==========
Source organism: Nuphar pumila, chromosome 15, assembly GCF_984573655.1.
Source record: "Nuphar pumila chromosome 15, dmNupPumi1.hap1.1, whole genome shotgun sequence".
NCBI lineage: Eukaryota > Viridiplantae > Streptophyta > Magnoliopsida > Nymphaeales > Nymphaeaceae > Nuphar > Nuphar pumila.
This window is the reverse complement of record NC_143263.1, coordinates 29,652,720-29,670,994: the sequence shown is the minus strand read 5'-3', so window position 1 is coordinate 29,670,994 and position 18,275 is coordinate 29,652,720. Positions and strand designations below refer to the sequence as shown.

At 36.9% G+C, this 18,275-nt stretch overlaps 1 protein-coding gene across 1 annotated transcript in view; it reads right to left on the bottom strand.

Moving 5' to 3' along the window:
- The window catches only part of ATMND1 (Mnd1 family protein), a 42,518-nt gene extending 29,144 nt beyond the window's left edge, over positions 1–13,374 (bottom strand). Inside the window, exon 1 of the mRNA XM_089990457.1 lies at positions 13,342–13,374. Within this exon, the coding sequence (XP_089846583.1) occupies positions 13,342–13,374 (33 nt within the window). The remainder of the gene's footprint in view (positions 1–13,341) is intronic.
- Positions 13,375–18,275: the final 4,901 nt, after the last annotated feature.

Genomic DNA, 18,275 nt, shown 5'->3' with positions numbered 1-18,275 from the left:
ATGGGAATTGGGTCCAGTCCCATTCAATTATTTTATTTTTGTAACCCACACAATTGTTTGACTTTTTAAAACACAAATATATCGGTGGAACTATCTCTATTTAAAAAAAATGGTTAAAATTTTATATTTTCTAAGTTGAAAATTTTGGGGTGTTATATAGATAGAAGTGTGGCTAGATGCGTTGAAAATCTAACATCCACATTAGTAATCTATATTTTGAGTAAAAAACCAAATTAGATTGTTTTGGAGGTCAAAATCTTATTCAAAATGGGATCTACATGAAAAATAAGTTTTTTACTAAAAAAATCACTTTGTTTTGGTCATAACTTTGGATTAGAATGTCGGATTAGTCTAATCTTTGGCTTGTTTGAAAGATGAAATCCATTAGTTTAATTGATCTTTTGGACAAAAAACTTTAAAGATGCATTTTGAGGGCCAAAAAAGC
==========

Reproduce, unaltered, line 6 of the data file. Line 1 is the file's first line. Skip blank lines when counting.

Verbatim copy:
Moving 5' to 3' along the window: